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APRIL 11-17, 2012
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INSIDE THIS ISSUE
Money for books
Students raise thousands
to help others. PAGE 7
P r e - s o r t e d
S t a n d a r d
U S P o s t a g e
P A I D
B e l l m a w r N J
P e r m i t 1 5 0 1
R e s i d e n t i a l C u s t o m e r
Special to The Sun
Seeds to Sew student ambassadors, Adrianna Pirone and Cecelia Verde, sell bracelets at the CHS Flea
Market that women from Seeds to Sew created.
Seeds to Sew
to host dinner
By HEATHER FIORE
The Hopewell Sun
On April 20, Hopewell Valley
Central High Schools (CHS)
Model World Health Organization
(WHO) and Hopewell-based non-
profit organization Seeds to Sew,
will be hosting a community din-
ner in support of the Kenyan vil-
lage health initiatives, Kakenya
Center for Excellence and the
Trenton Soup Kitchen.
Area chefs will be creating
gourmet soups and breads in sup-
port of the event, coordinated by
Tony Kowalek, director of the
Hopewell Valley Regional School
Districts food services, that will
take place from 5 to 8 p.m. at
Hopewell Valley Central High
School, 259 Pennington-Titusville
Road, Pennington.
Soup will be available for $6 a
cup, and $5 a cup with a canned
goods donation to the Trenton
Soup Kitchen.
Adrianna Pirone and Cecilia
Verde are two of Model WHOs
students who are spearheading
the event.
Seeds to Sew founder Ellyn Ito
chose the Souper Bowl theme
for a reason.
Given communities around
the world only have soup and
bread to eat, we thought it would
be a neat idea to serve that, she
said.
Kakenya Ntaiya, an educator
and activist, will be the featured
speaker for the event. Ntaiya
grew up in Enoosaen, Kenya
where she escaped the tradition
of becoming a young mother and
wife and ventured to the United
States on a scholarship to Ran-
dolph-Macon College to educate
herself and obtain a better life.
Kakenya is one of the individ-
uals that represents how educa-
tion of one girl can make an im-
pact on a whole community, Ito
said. The things that we perceive
and see as challenges here are
nothing compared to the things
that others experience.
She is currently advocating for
her school in Nairobi, and is fo-
cused on building a community
center where men and women
can have a library with access to
the Internet and a place to learn
about health, according to Ito.
Aside from the dinner, the
event will feature the live band
Millhouse, featuring Hopewell
Valley CHS students, dancing and
a selection of artwork the art de-
partment will be donating to
Ntaiya's academy for girls.
In July, a group of Model WHO
students will also be visiting the
academy to deliver the inspiring
posters from the event.
We just really want to raise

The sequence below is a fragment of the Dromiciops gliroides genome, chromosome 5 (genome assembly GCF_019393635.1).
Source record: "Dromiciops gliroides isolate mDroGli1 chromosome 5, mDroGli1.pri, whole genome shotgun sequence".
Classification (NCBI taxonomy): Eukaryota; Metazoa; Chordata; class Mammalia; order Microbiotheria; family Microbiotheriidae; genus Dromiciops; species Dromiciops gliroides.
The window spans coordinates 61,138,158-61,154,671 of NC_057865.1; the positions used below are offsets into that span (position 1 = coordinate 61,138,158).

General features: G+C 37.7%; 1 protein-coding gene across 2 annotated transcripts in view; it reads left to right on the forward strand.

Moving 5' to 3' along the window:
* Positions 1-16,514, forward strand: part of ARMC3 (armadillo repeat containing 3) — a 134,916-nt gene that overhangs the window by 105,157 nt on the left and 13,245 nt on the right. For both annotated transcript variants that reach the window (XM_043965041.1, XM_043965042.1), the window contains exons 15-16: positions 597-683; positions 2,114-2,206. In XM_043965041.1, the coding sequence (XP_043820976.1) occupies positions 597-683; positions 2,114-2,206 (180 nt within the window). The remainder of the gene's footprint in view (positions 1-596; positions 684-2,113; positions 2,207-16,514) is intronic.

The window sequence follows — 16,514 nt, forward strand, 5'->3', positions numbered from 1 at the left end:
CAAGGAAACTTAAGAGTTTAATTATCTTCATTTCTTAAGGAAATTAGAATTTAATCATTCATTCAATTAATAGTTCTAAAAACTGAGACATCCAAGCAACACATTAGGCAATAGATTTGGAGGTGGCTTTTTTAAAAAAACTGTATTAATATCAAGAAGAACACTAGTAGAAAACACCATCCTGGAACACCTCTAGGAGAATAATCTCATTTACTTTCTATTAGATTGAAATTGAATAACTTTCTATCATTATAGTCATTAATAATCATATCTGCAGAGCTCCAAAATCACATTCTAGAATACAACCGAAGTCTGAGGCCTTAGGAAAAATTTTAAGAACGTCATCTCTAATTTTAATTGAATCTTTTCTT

awareness about impoverished
countries in Africa, especially
Kenya, Ito said. And we also
want to give individuals in our
community a sense of how others
live.
Seeds to Sew collaborated with
Model WHO to bring awareness
to students about global responsi-
bility to improve living condi-
tions around the world. The bene-
fit programs that Model WHO is
please see DINNER, page 4
APRIL 11-17, 2012 THE HOPEWELL SUN 3
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Special to The Sun
Global climate change was the topic at a recent Hopewell Valley
Lions dinner meeting held at the Runway Restaurant in Ewing. The
speaker, Penningtons Dr. Marjorie Kaplan, associate director of the
Climate and Environmental Change Institute at Rutgers University,
presented scientific evidence of global warming and its effects on
New Jersey. The rising of sea level and loss of beachfront, the inva-
sion of destructive pine beetles in the Pine Barrens and the drowning
of marshlands were some of the consequences that climate change
is bringing to New Jersey. Former Govs. Tom Kean and Jim Florio are
supportive members of the advisory board of this institute. Pictured
above, from left, are Paul Morin, president of the Hopewell Valley
Lions; Dr. Kaplan; and Nancy Mason, president elect for the Hopewell
Valley Lions.
4 THE HOPEWELL SUN APRIL 11-17, 2012
involved with are supporting the
Keroka region and other pro-
grams at the Academy.
Students from Model WHO also
set a goal for the event called
1,000 for $100, where they would
need to raise $100 from 1,000 peo-
ple.
During the Souper Bowl, the
students will announce how close
they are to reaching their goal.
Dr. David Angwenyi, biology
teacher at HVCHS and founder of
the Model WHO, says the goal of
this event is to raise awareness
about Ntaiaya's cause and living
conditions across the world.